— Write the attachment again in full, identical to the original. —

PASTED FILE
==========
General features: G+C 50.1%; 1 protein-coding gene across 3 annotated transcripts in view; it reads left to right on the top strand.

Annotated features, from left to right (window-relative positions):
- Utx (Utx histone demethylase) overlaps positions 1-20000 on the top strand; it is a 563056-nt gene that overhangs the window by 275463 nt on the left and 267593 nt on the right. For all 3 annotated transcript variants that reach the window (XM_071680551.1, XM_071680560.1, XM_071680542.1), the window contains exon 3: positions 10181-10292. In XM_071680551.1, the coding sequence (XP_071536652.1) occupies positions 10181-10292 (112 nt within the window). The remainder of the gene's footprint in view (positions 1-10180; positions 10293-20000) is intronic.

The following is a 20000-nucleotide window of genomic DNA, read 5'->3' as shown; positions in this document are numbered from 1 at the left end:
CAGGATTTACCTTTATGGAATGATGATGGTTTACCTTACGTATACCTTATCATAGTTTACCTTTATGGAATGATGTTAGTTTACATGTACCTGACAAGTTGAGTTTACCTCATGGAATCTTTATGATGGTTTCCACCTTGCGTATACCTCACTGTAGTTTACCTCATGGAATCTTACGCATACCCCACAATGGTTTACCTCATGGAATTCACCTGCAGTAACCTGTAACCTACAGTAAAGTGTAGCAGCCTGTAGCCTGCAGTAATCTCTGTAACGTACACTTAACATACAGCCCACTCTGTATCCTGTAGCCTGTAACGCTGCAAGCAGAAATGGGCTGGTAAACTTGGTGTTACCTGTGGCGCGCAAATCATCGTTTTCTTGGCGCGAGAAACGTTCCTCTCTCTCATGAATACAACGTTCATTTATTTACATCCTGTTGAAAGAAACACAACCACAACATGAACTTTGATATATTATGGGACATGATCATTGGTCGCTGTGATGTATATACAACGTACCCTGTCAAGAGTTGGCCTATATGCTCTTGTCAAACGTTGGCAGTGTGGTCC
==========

General features: G+C 50.1%; 1 protein-coding gene across 3 annotated transcripts in view; it reads left to right on the top strand.

Annotated features, from left to right (window-relative positions):
- Utx (Utx histone demethylase) overlaps positions 1-20000 on the top strand; it is a 563056-nt gene that overhangs the window by 275463 nt on the left and 267593 nt on the right. For all 3 annotated transcript variants that reach the window (XM_071680551.1, XM_071680560.1, XM_071680542.1), the window contains exon 3: positions 10181-10292. In XM_071680551.1, the coding sequence (XP_071536652.1) occupies positions 10181-10292 (112 nt within the window). The remainder of the gene's footprint in view (positions 1-10180; positions 10293-20000) is intronic.

The following is a 20000-nucleotide window of genomic DNA, read 5'->3' as shown; positions in this document are numbered from 1 at the left end:
CAGGATTTACCTTTATGGAATGATGATGGTTTACCTTACGTATACCTTATCATAGTTTACCTTTATGGAATGATGTTAGTTTACATGTACCTGACAAGTTGAGTTTACCTCATGGAATCTTTATGATGGTTTCCACCTTGCGTATACCTCACTGTAGTTTACCTCATGGAATCTTACGCATACCCCACAATGGTTTACCTCATGGAATTCACCTGCAGTAACCTGTAACCTACAGTAAAGTGTAGCAGCCTGTAGCCTGCAGTAATCTCTGTAACGTACACTTAACATACAGCCCACTCTGTATCCTGTAGCCTGTAACGCTGCAAGCAGAAATGGGCTGGTAAACTTGGTGTTACCTGTGGCGCGCAAATCATCGTTTTCTTGGCGCGAGAAACGTTCCTCTCTCTCATGAATACAACGTTCATTTATTTACATCCTGTTGAAAGAAACACAACCACAACATGAACTTTGATATATTATGGGACATGATCATTGGTCGCTGTGATGTATATACAACGTACCCTGTCAAGAGTTGGCCTATATGCTCTTGTCAAACGTTGGCAGTGTGGTCC